The WIP and I Take a Roller Coaster Ride

I am about half way through the first draft of my WIP, a Middle Grade adventure about a boy with learning disabilities who has left a science project until the last minute, the last minute being a family reunion during Spring Break at a castle in Switzerland.  I entered a contest on the first ten pages.  Didn’t win but the review was favorable.  I’ve taken it to several different critique groups with mostly favorable comments.  And I decided to farm it out to some teachers and a parent familiar with the learning disabled population.  On that last move I got very mixed reviews.  All of which sent me into a tizzy (wouldn’t you?) and also got me thinking (that’s the good news).

So here’s the thinking part.  I DO have some choices right now.  I could

a) scrap it (as one of my readers suggested)

b) rethink some very key parts like all the characters, the plot, the hook, and the voice (same reader’s suggestion)

c) write all the way to the end of my story

On the blog Adventures in YA Publishing  author Stacey Kade recently made the case for that last option, not stopping to “fix” until you have a beginning, middle, and end.   We writers can too easily become our own worst enemies as fear and compromised self-judgement stifle our work.  Kade says “give yourself permission to write a crummy (stronger word used) first draft.” Buoyed by the encouragement in the aforementioned post I am going to write to the end and then see where I have been and where I need to go.  Writing the following poem helped me sort out my thoughts and decide to keep forging ahead.

RIDING THE ROLLER COASTER
 
I couldn’t put it down
Stayed up until 2:00
There’s just a few little things…
 
The purpose of the book
is not well defined,
parts just don’t flow
or make sense.
 
The contest scale 1-10
Engaging character 8
Hooks reader 7
Voice 7
 
The characters are
just not very interesting.
There is no hook,
the protagonist is a dufus.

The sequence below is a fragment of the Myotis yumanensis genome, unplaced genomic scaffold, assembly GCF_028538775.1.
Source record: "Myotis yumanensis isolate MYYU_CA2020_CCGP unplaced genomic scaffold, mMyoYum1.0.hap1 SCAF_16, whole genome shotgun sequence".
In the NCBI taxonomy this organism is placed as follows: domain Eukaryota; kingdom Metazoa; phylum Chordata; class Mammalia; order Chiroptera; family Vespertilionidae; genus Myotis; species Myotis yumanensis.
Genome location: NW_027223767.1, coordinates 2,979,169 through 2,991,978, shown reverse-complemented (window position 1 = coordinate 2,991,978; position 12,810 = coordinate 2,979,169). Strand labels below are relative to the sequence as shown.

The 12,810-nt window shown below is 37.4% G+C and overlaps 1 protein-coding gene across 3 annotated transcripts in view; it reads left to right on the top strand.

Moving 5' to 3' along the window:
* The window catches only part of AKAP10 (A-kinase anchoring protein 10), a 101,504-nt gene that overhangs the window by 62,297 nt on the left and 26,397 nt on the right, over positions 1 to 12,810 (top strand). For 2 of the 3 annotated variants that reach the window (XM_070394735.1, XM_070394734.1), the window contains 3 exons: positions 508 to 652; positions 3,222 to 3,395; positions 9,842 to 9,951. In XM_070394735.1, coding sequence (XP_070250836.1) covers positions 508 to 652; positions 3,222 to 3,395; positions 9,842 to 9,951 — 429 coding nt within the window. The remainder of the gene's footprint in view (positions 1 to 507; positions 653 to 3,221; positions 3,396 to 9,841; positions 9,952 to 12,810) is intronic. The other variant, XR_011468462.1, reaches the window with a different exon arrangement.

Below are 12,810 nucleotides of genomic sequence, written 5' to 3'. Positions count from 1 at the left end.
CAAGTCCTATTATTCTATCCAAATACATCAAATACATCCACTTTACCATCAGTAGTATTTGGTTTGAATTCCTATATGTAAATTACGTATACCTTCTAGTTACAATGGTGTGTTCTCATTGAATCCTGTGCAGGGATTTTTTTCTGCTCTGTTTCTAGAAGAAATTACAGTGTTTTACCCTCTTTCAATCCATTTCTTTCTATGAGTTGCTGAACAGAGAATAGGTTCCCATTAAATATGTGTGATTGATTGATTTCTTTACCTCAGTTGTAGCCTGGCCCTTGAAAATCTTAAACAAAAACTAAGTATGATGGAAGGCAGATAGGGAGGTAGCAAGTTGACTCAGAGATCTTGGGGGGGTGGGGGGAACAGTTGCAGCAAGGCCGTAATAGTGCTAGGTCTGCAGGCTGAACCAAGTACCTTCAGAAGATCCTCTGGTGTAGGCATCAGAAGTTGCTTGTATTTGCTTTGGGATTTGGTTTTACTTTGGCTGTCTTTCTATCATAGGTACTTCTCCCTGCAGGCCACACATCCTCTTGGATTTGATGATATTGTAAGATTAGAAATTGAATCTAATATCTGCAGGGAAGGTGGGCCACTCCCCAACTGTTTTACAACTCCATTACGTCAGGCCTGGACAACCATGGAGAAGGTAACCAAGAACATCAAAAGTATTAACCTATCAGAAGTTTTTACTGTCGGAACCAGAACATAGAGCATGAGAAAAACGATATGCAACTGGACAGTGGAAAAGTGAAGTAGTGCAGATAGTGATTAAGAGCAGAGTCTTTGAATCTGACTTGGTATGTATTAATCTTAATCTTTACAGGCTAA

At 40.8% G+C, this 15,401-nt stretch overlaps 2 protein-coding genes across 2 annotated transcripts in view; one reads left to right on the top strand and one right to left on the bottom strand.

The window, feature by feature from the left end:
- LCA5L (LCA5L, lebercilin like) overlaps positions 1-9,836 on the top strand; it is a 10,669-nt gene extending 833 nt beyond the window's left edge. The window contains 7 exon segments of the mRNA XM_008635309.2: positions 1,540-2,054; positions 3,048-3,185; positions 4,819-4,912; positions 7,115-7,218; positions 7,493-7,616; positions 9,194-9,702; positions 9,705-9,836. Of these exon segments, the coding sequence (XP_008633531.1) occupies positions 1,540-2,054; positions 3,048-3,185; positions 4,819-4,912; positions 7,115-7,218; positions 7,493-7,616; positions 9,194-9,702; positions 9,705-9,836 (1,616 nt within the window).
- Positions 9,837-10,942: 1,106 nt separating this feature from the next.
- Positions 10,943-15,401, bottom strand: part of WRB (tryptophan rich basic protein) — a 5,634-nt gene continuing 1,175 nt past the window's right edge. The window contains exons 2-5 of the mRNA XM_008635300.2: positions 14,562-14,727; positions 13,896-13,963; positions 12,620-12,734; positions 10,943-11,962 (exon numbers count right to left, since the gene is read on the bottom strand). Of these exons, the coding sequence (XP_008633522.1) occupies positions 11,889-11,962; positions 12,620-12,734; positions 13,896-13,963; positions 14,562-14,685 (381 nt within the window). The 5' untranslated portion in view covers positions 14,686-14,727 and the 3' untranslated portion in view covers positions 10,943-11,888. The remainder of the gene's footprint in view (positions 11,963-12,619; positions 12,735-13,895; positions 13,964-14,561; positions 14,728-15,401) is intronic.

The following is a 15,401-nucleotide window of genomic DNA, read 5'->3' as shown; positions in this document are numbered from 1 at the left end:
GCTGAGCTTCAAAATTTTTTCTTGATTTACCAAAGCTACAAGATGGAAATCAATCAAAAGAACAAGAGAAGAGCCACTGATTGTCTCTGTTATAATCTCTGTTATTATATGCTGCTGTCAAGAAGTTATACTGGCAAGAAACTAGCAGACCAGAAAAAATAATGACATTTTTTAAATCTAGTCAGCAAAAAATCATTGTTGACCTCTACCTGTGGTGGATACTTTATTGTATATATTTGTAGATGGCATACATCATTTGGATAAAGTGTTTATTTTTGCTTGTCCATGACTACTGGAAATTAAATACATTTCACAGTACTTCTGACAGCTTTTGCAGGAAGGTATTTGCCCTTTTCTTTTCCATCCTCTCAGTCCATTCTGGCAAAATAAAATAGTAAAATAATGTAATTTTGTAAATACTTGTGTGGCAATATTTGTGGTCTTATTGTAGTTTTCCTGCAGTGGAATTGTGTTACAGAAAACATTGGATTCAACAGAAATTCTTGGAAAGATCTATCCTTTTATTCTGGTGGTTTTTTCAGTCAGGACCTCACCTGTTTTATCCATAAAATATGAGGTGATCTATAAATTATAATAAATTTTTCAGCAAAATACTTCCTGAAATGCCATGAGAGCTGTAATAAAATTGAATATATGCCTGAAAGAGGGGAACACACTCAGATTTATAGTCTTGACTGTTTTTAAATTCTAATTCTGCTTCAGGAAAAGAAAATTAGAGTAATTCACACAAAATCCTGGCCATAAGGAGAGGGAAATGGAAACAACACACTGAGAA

Scrap the whole thing,
write what you have knowledge of,
something closer to home,
something you have passion for.
 
I’m so glad
the lap latch held
because
this is
way 
too much
fun.  
 
                                 
 
 
           

 


Comments

The WIP and I Take a Roller Coaster Ride — 13 Comments

  1. Sounds like a great plan! Unless you just love roller coaster rides ( I hate them) and bruised egos, it might be wise to let those creative juices flow from the birth to the completion of your project, not asking anyone else’s opinion until you are completely satisfied with the end result. I doubt that even Michelangelo’s “David” would have received rave reviews, if the critics had viewed it it in mid-progress, and only caught a glimpse of part on an arm or ear.

  2. Yes, I agree with Vick! Great comment comparing a WIP to a painting without an arm or ear!!
    Also, it makes me wonder if the reader who suggested you scrap it and start over was a writer, because writers understand that it’s all a process (and a lot of hard work) and helpful feedback does not translate into: throw this in the trash and start over.
    So, good for you, for not letting the critics get you down! Keep going, revise based on your instincts, and then send it to trusted critique partners who are there to support you and help you whip the manuscript into shape.